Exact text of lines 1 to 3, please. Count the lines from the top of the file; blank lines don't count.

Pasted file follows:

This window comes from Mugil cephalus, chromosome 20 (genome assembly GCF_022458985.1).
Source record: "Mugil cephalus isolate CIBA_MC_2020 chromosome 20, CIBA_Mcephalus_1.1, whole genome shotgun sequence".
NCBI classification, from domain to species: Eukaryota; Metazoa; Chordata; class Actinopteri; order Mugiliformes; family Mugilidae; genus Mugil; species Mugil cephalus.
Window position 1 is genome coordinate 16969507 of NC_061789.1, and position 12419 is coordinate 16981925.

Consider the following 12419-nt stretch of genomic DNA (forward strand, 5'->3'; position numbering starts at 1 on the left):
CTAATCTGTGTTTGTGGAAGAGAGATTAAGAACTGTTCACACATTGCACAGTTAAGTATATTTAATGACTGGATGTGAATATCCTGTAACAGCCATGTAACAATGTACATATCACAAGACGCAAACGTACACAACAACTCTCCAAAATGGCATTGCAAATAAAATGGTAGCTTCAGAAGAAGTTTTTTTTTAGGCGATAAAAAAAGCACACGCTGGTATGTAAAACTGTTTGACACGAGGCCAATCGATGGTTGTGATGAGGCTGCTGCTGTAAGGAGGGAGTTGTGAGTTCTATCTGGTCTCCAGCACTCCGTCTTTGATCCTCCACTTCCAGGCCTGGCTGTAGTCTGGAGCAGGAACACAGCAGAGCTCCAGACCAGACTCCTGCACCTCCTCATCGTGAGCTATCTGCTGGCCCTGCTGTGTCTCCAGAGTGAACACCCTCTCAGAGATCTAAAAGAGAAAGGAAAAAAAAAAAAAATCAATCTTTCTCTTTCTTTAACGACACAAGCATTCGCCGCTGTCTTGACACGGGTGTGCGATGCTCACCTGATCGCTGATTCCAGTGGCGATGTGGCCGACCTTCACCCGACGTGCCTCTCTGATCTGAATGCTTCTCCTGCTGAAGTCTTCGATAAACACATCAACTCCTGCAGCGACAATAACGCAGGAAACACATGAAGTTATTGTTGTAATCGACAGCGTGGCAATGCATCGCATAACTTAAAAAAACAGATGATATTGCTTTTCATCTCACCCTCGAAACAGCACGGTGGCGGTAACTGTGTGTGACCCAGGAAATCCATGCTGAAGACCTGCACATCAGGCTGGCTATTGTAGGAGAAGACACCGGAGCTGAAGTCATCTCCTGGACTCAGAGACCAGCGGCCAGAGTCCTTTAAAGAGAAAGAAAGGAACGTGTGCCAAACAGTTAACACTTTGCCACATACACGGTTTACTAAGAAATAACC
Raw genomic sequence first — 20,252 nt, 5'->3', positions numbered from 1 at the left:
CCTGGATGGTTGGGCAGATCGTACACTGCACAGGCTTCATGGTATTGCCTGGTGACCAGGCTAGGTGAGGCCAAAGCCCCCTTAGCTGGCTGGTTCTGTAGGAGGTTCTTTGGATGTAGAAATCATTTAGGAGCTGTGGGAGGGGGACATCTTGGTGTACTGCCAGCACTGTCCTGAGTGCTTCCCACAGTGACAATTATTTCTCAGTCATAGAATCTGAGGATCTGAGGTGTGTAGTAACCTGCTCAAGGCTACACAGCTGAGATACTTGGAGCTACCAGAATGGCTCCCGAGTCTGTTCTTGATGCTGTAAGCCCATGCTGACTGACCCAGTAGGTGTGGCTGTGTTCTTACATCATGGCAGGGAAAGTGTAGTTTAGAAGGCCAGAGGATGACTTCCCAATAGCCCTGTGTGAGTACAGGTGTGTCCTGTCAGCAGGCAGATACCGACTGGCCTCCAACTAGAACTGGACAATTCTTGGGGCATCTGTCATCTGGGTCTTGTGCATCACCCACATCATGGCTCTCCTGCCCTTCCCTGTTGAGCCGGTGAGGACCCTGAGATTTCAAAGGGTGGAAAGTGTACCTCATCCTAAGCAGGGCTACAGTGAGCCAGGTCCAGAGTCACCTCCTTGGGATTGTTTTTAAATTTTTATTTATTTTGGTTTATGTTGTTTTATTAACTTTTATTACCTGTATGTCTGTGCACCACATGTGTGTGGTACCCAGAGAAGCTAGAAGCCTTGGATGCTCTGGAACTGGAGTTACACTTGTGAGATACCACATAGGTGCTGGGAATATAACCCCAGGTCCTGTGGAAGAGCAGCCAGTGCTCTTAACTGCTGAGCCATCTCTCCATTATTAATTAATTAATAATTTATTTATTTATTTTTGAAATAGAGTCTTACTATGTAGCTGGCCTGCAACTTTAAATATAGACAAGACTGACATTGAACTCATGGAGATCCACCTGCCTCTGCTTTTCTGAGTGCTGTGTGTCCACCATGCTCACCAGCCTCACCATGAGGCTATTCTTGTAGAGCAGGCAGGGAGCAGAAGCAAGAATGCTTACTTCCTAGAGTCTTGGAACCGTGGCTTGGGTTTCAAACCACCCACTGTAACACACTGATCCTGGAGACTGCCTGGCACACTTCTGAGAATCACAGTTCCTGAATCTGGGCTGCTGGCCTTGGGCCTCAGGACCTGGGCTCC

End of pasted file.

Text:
This window comes from Mugil cephalus, chromosome 20 (genome assembly GCF_022458985.1).
Source record: "Mugil cephalus isolate CIBA_MC_2020 chromosome 20, CIBA_Mcephalus_1.1, whole genome shotgun sequence".
NCBI classification, from domain to species: Eukaryota; Metazoa; Chordata; class Actinopteri; order Mugiliformes; family Mugilidae; genus Mugil; species Mugil cephalus.